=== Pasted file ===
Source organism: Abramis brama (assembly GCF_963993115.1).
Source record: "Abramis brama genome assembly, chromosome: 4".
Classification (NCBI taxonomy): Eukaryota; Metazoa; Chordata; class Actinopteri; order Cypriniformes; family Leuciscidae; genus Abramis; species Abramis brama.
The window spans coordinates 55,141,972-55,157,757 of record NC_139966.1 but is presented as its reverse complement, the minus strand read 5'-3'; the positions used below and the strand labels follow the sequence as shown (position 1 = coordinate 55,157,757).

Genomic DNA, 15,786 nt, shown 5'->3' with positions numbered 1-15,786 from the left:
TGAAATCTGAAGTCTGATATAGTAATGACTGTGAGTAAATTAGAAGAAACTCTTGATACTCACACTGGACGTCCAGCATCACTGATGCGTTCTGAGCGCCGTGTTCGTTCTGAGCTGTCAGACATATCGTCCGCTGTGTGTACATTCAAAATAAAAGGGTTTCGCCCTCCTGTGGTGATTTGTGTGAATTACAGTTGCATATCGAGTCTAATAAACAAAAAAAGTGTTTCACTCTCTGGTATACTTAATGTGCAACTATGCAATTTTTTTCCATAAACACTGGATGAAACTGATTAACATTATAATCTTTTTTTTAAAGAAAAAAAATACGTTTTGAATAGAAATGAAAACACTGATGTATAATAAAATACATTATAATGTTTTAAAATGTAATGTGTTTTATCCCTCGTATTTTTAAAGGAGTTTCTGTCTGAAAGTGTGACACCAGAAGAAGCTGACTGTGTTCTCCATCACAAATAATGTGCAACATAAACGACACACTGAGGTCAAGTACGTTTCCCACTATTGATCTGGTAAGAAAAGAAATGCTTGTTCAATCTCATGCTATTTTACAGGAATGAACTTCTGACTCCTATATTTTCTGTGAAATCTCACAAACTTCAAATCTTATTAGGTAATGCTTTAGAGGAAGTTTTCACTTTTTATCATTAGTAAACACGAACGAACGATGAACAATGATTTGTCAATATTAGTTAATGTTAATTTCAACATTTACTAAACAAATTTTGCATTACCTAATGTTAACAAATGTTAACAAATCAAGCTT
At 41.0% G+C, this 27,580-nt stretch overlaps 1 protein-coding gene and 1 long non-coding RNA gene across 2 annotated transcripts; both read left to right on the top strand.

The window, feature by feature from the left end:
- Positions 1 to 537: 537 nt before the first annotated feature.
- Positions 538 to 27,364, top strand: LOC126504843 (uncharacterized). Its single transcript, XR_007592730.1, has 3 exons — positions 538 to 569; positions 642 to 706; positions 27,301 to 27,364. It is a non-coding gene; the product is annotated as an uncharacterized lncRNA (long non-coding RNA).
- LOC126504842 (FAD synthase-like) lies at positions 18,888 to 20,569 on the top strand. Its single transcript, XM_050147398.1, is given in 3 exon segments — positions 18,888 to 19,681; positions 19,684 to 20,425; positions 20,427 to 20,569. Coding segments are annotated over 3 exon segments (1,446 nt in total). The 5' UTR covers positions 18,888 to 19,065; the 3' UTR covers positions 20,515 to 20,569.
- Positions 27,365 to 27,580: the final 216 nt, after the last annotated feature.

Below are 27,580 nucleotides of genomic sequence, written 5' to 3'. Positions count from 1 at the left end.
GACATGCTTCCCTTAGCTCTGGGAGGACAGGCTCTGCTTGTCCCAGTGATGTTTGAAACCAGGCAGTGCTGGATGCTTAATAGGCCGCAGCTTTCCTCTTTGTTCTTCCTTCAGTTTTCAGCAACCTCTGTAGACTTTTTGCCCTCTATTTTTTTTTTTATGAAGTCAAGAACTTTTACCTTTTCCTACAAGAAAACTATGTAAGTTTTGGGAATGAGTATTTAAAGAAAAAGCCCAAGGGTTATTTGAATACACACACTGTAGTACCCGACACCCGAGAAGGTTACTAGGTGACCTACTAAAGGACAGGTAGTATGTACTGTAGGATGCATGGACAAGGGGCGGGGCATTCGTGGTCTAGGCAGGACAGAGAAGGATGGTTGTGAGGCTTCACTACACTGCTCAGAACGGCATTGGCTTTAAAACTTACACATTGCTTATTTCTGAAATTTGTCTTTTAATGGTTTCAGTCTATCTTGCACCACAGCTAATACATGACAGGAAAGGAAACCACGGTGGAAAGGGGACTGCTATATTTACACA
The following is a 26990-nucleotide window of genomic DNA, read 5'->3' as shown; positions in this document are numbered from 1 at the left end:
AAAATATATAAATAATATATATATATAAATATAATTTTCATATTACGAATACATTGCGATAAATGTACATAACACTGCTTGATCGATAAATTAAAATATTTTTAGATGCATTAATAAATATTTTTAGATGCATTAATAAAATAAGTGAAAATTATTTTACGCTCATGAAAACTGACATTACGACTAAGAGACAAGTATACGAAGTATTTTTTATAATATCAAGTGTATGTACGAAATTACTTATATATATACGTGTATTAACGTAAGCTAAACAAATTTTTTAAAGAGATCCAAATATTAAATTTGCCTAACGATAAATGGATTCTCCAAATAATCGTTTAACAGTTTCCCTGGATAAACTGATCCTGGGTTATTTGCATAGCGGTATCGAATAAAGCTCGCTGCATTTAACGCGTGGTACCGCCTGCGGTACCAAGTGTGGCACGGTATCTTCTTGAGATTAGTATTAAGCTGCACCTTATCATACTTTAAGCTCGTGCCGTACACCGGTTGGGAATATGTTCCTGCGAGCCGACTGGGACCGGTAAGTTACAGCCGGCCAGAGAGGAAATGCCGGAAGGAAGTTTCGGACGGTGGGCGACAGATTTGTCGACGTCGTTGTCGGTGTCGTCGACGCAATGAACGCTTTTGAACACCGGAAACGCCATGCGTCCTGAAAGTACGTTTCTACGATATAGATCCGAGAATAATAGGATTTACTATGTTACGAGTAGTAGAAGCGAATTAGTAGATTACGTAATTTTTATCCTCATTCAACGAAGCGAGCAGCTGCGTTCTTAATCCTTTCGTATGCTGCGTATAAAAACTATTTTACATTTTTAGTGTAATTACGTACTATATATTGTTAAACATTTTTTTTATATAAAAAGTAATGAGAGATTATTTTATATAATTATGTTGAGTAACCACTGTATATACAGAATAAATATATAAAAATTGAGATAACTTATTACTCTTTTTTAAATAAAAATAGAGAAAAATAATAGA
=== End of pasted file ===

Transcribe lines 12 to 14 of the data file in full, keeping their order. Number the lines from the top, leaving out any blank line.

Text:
- Positions 27,365 to 27,580: the final 216 nt, after the last annotated feature.

Below are 27,580 nucleotides of genomic sequence, written 5' to 3'. Positions count from 1 at the left end.
GACATGCTTCCCTTAGCTCTGGGAGGACAGGCTCTGCTTGTCCCAGTGATGTTTGAAACCAGGCAGTGCTGGATGCTTAATAGGCCGCAGCTTTCCTCTTTGTTCTTCCTTCAGTTTTCAGCAACCTCTGTAGACTTTTTGCCCTCTATTTTTTTTTTTATGAAGTCAAGAACTTTTACCTTTTCCTACAAGAAAACTATGTAAGTTTTGGGAATGAGTATTTAAAGAAAAAGCCCAAGGGTTATTTGAATACACACACTGTAGTACCCGACACCCGAGAAGGTTACTAGGTGACCTACTAAAGGACAGGTAGTATGTACTGTAGGATGCATGGACAAGGGGCGGGGCATTCGTGGTCTAGGCAGGACAGAGAAGGATGGTTGTGAGGCTTCACTACACTGCTCAGAACGGCATTGGCTTTAAAACTTACACATTGCTTATTTCTGAAATTTGTCTTTTAATGGTTTCAGTCTATCTTGCACCACAGCTAATACATGACAGGAAAGGAAACCACGGTGGAAAGGGGACTGCTATATTTACACA